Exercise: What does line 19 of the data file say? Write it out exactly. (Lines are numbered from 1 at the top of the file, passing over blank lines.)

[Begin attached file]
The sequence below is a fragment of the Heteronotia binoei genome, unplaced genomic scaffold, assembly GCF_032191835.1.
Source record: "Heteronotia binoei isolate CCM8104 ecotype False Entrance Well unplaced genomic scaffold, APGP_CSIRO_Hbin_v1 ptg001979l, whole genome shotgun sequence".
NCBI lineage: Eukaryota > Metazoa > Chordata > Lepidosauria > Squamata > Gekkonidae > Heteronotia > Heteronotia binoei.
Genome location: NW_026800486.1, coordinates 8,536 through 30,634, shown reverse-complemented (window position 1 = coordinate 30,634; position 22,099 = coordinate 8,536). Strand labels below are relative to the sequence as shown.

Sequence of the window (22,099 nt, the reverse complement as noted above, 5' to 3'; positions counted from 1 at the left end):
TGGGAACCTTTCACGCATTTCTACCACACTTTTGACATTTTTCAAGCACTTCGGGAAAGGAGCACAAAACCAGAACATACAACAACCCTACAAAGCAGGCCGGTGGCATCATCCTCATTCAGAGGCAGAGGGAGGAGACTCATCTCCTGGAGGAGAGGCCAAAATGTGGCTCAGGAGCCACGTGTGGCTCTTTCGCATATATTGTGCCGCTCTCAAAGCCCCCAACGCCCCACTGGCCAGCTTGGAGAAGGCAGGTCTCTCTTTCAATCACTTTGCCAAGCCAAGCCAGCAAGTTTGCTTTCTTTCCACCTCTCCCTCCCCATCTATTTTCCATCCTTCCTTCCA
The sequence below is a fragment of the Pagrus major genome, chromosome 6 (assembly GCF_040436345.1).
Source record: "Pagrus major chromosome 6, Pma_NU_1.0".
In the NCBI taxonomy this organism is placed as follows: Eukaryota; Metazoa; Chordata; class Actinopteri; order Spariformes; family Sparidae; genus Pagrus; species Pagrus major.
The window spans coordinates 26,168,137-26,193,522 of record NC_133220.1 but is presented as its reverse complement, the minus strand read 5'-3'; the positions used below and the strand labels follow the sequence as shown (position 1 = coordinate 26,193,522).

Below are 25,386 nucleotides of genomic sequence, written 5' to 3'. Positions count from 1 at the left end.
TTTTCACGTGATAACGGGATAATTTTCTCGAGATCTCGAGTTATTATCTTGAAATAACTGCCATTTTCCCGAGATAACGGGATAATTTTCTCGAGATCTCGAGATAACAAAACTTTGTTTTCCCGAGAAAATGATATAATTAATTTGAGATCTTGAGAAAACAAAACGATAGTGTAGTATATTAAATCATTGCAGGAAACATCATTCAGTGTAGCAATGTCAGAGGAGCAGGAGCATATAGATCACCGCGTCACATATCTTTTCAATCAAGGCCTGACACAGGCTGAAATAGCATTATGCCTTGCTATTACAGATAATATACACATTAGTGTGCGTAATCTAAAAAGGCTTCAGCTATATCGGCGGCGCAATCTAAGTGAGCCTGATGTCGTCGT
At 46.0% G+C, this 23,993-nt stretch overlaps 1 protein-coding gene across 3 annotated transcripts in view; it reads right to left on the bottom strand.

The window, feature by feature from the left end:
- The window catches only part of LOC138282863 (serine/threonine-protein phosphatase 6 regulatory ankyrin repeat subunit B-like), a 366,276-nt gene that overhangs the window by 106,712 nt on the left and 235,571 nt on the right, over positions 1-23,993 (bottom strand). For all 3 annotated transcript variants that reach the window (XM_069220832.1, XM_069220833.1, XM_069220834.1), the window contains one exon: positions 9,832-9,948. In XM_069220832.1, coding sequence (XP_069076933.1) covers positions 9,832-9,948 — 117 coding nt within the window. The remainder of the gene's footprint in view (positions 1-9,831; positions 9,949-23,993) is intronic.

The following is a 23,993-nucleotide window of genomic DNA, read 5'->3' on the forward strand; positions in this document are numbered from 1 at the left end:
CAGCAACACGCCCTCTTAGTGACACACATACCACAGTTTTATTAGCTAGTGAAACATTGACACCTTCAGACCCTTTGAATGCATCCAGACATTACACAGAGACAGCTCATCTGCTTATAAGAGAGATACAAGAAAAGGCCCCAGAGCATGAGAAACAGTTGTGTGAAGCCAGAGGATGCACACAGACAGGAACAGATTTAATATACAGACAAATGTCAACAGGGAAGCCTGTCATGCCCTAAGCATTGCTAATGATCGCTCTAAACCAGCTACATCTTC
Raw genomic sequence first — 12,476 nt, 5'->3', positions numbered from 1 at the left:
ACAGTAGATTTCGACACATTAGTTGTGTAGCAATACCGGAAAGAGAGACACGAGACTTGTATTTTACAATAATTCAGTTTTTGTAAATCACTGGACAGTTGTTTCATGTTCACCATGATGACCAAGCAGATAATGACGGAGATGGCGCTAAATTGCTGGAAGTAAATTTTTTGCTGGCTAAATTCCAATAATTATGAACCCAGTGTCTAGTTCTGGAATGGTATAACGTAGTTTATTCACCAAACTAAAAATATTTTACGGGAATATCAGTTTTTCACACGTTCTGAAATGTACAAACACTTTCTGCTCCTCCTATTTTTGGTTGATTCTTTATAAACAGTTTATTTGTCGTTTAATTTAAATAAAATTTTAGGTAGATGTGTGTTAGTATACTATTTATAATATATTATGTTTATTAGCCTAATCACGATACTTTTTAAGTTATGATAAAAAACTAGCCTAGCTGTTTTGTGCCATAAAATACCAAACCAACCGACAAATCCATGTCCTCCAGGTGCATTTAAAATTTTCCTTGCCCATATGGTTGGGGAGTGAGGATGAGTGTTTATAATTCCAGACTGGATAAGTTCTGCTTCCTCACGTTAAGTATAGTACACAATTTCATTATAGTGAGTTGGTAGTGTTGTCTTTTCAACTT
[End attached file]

ACAGTAGATTTCGACACATTAGTTGTGTAGCAATACCGGAAAGAGAGACACGAGACTTGTATTTTACAATAATTCAGTTTTTGTAAATCACTGGACAGTTGTTTCATGTTCACCATGATGACCAAGCAGATAATGACGGAGATGGCGCTAAATTGCTGGAAGTAAATTTTTTGCTGGCTAAATTCCAATAATTATGAACCCAGTGTCTAGTTCTGGAATGGTATAACGTAGTTTATTCACCAAACTAAAAATATTTTACGGGAATATCAGTTTTTCACACGTTCTGAAATGTACAAACACTTTCTGCTCCTCCTATTTTTGGTTGATTCTTTATAAACAGTTTATTTGTCGTTTAATTTAAATAAAATTTTAGGTAGATGTGTGTTAGTATACTATTTATAATATATTATGTTTATTAGCCTAATCACGATACTTTTTAAGTTATGATAAAAAACTAGCCTAGCTGTTTTGTGCCATAAAATACCAAACCAACCGACAAATCCATGTCCTCCAGGTGCATTTAAAATTTTCCTTGCCCATATGGTTGGGGAGTGAGGATGAGTGTTTATAATTCCAGACTGGATAAGTTCTGCTTCCTCACGTTAAGTATAGTACACAATTTCATTATAGTGAGTTGGTAGTGTTGTCTTTTCAACTT